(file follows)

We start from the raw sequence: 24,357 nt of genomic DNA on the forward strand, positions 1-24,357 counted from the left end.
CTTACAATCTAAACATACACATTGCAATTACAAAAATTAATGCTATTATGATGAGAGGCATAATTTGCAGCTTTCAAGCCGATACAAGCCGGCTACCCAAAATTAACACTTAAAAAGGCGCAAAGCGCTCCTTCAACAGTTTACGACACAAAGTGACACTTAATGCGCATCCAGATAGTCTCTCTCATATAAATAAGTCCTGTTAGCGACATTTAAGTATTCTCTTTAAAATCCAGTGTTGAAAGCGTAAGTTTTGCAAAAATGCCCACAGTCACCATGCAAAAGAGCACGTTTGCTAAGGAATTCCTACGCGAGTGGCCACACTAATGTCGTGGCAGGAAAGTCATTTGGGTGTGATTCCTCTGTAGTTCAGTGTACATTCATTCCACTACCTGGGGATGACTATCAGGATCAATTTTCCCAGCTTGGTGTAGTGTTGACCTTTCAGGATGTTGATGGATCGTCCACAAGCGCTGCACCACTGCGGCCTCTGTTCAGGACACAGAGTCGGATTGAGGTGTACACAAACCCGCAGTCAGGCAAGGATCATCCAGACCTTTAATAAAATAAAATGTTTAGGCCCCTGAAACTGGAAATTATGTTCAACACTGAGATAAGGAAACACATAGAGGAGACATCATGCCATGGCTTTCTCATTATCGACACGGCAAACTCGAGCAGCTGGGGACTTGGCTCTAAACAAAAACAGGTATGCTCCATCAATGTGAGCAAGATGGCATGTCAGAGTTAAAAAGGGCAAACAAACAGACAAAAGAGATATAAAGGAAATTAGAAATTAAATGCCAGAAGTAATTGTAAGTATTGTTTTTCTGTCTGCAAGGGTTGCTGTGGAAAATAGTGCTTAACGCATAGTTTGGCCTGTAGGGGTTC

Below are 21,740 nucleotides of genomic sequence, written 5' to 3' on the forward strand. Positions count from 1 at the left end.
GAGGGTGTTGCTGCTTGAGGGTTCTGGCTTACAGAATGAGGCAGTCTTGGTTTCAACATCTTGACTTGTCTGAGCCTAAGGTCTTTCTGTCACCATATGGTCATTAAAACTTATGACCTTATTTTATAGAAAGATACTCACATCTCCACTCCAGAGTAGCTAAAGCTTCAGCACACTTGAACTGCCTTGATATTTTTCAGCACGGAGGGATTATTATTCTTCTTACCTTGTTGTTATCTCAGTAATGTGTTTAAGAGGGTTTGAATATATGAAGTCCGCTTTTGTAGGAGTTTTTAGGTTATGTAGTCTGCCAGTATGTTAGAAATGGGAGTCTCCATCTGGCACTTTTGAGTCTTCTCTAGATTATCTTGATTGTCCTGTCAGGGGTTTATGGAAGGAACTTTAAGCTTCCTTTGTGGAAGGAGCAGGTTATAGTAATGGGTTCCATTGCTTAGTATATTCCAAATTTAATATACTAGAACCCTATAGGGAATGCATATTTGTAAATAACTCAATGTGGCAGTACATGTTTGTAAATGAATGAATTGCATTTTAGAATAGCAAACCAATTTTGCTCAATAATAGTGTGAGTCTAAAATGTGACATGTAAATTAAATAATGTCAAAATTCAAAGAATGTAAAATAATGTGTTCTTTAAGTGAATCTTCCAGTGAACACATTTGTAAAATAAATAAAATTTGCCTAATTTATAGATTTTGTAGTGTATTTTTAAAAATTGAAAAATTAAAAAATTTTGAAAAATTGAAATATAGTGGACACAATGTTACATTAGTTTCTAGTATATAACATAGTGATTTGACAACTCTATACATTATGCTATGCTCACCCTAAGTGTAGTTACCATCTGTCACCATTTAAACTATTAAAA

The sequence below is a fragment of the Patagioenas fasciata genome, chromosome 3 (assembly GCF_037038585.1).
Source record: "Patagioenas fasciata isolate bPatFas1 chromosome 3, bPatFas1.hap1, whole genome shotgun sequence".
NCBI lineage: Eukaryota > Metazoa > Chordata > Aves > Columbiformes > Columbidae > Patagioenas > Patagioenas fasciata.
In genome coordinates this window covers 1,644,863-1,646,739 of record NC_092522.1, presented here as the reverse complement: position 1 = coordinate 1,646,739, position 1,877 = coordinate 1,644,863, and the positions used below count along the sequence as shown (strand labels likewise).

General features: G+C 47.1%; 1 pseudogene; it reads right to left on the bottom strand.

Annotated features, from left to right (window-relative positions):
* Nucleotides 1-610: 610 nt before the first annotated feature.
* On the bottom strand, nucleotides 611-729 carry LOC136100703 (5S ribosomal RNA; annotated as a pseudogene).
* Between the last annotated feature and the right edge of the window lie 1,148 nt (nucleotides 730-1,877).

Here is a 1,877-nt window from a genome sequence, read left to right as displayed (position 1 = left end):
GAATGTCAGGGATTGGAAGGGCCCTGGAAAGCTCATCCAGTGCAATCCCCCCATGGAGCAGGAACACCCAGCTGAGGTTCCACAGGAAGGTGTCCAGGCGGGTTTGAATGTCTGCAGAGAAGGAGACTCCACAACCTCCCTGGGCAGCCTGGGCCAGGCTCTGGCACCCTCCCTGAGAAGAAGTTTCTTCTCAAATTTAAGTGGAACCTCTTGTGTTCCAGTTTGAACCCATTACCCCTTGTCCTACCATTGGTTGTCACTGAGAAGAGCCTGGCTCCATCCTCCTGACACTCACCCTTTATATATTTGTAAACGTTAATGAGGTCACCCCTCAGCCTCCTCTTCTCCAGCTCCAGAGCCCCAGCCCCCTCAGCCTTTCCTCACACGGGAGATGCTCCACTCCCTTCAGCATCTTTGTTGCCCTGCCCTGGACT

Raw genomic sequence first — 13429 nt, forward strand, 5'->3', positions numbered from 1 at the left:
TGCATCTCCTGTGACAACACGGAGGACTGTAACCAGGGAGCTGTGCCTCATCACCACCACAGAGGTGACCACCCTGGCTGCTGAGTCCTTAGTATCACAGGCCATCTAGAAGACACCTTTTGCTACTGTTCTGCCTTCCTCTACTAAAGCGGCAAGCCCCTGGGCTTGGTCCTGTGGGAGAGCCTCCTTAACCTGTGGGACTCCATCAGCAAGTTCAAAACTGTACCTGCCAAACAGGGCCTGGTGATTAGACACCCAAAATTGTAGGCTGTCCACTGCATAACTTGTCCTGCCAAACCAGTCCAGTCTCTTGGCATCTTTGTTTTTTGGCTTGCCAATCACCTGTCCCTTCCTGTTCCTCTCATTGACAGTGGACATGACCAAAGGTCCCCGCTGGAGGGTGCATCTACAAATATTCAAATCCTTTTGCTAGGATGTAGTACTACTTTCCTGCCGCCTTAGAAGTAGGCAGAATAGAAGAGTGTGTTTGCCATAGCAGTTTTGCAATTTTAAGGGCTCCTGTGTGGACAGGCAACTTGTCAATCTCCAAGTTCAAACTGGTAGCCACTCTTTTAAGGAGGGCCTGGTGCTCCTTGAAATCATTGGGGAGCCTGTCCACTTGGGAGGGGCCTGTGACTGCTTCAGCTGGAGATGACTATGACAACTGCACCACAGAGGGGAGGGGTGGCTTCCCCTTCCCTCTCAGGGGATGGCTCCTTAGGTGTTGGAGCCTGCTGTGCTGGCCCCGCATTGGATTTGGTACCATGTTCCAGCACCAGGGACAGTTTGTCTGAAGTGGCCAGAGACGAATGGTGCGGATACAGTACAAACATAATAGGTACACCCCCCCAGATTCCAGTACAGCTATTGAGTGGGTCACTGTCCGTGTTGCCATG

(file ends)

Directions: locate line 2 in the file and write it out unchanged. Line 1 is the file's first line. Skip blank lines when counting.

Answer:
CTTACAATCTAAACATACACATTGCAATTACAAAAATTAATGCTATTATGATGAGAGGCATAATTTGCAGCTTTCAAGCCGATACAAGCCGGCTACCCAAAATTAACACTTAAAAAGGCGCAAAGCGCTCCTTCAACAGTTTACGACACAAAGTGACACTTAATGCGCATCCAGATAGTCTCTCTCATATAAATAAGTCCTGTTAGCGACATTTAAGTATTCTCTTTAAAATCCAGTGTTGAAAGCGTAAGTTTTGCAAAAATGCCCACAGTCACCATGCAAAAGAGCACGTTTGCTAAGGAATTCCTACGCGAGTGGCCACACTAATGTCGTGGCAGGAAAGTCATTTGGGTGTGATTCCTCTGTAGTTCAGTGTACATTCATTCCACTACCTGGGGATGACTATCAGGATCAATTTTCCCAGCTTGGTGTAGTGTTGACCTTTCAGGATGTTGATGGATCGTCCACAAGCGCTGCACCACTGCGGCCTCTGTTCAGGACACAGAGTCGGATTGAGGTGTACACAAACCCGCAGTCAGGCAAGGATCATCCAGACCTTTAATAAAATAAAATGTTTAGGCCCCTGAAACTGGAAATTATGTTCAACACTGAGATAAGGAAACACATAGAGGAGACATCATGCCATGGCTTTCTCATTATCGACACGGCAAACTCGAGCAGCTGGGGACTTGGCTCTAAACAAAAACAGGTATGCTCCATCAATGTGAGCAAGATGGCATGTCAGAGTTAAAAAGGGCAAACAAACAGACAAAAGAGATATAAAGGAAATTAGAAATTAAATGCCAGAAGTAATTGTAAGTATTGTTTTTCTGTCTGCAAGGGTTGCTGTGGAAAATAGTGCTTAACGCATAGTTTGGCCTGTAGGGGTTC